We now have rejection slips for retired professionals, for kids beneath the age of 14, for writers who maintain political workplace, and for lecturers who’ve been instructed by pals they must submit manuscripts to The Atlantic.

We now have rejection slips for tales despatched concurrently to multiple journal, for writers who use just one title (normally a vegetable or mineral), for fiction manuscripts despatched as proof that anybody can do higher than the creator of a latest Atlantic story, and for writers who say they are going to renew their subscriptions to this journal provided that we are going to publish their fiction.

We even have a particular rejection letter for writers who’re extra wedded to the chances of language than to the niceties of convincing narrative. That’s the letter you’re studying at this second.

When The Atlantic was primarily based in Boston, Mike and his household would host energetic annual softball video games and picnics at their dwelling in Harmony after which in Littleton, Massachusetts, the place kids of employees would play alongside the sheep he stored in the summertime, in lieu of getting to mow the garden. Inevitably a basketball recreation would additionally get away on the hoop on the storage or throughout the road. These have been household events, and youngsters have been by no means shy round Mike. Tobias Wolff remembers:

At some point my spouse heard my then-5-year-old son, Michael, speaking to somebody upstairs, but she knew he was alone up there. She discovered him with the phone in his hand, gabbing away. It was Mike on the opposite finish. He’d referred to as to debate a narrative, however was joyful to speak to my boy as a substitute. He was laughing after I took possession of the cellphone. Properly, why not? It was certainly extra enjoyable than listening to me plant my flag on some useless adjective.

Many years of studying greater than 10,000 brief tales a 12 months looking for the dozen or in order that The Atlantic may truly publish that 12 months infused Mike with a deep perception within the significance of fiction to tradition, and a form of impish knowledge in regards to the writing life.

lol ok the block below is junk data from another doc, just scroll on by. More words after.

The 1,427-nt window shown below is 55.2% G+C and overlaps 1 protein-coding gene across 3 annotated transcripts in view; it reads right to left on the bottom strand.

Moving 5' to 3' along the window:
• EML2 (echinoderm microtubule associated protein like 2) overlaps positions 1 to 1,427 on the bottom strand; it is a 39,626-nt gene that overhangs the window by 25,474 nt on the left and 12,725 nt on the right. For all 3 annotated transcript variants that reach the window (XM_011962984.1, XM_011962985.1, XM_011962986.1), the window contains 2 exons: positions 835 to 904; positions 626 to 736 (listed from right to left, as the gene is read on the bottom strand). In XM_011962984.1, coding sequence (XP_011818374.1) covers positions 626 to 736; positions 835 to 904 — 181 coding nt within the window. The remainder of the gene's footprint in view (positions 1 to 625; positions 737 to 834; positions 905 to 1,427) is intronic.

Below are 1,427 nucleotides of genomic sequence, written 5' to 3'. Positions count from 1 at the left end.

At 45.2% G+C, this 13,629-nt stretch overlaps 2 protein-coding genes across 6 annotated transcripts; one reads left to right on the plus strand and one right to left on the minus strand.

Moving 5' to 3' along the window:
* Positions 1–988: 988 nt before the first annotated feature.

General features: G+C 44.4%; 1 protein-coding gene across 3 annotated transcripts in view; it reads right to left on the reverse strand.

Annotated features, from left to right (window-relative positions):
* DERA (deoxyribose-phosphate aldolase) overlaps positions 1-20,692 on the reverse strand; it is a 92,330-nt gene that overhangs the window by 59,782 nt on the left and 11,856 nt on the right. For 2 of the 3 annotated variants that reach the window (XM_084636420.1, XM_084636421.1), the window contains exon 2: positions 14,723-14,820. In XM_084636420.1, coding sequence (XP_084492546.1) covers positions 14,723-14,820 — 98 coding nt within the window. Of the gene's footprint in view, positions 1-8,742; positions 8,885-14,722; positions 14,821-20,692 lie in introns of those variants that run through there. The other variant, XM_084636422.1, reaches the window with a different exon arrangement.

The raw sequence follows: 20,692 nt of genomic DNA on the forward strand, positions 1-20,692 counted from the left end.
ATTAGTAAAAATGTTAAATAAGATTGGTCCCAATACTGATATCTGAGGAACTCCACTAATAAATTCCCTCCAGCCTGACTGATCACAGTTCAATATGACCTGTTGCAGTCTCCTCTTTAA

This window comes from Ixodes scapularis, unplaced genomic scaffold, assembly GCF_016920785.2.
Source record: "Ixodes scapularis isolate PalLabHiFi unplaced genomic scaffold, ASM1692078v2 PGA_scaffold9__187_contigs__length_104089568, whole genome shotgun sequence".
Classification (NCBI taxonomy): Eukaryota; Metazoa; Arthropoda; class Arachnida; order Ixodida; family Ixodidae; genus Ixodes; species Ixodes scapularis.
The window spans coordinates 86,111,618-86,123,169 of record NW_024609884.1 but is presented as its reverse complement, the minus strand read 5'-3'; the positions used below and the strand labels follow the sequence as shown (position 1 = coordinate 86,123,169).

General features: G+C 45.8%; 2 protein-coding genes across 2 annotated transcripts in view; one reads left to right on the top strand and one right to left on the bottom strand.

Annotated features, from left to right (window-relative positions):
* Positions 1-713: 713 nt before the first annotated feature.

On dealing with disappointing information from editors: “Take your rejection slips and canopy a wall with them. I did that after I was in faculty. I turned fascinated by the completely different paper colours and typefaces and doubtless despatched work to magazines I in any other case wouldn’t have, besides that I needed to get copies of their rejection slips.”

On what a brief story can accomplish: “The worth of brief fiction lies, maybe, in its capability to ignite uncertainty and mindfulness into our lives, in addition to to remind us of the perceptiveness and artfulness of the storytellers amongst us.”

Mike leaves behind six anthologies of brief fiction, together with Modern New England Tales (1992), Modern West Coast Tales (1993), God: Tales (1998), and Religion: Tales (2003); 5 Atlantic Nationwide Journal Awards for fiction, together with many extra finalist nominations; and the C. Michael Curtis Brief Story E-book Prize, which awards $5,000 and publication to a debut e book of brief fiction by writers residing within the South.

He’s survived by his spouse, the novelist and poet Betsy Cox; his brothers, Ben Curtis and Andrew Curtis; his son Hans Curtis; his daughter, Hilary Curtis Osmer; his stepdaughter, Elizabeth Morrow; his stepson, Michael Cox; and 5 grandchildren—D. J. Osmer, Jack Morrow, Nate Morrow, Caroline Cox, and Andrew Cox. His oldest son, Christopher Curtis, died in 2013. He’s additionally survived by a whole lot of writers whose careers he launched or nurtured; by the 1000’s extra whose work he gave the respect of significant consideration; and by a republic of letters enriched by his having contributed to it with such dedication for therefore lengthy.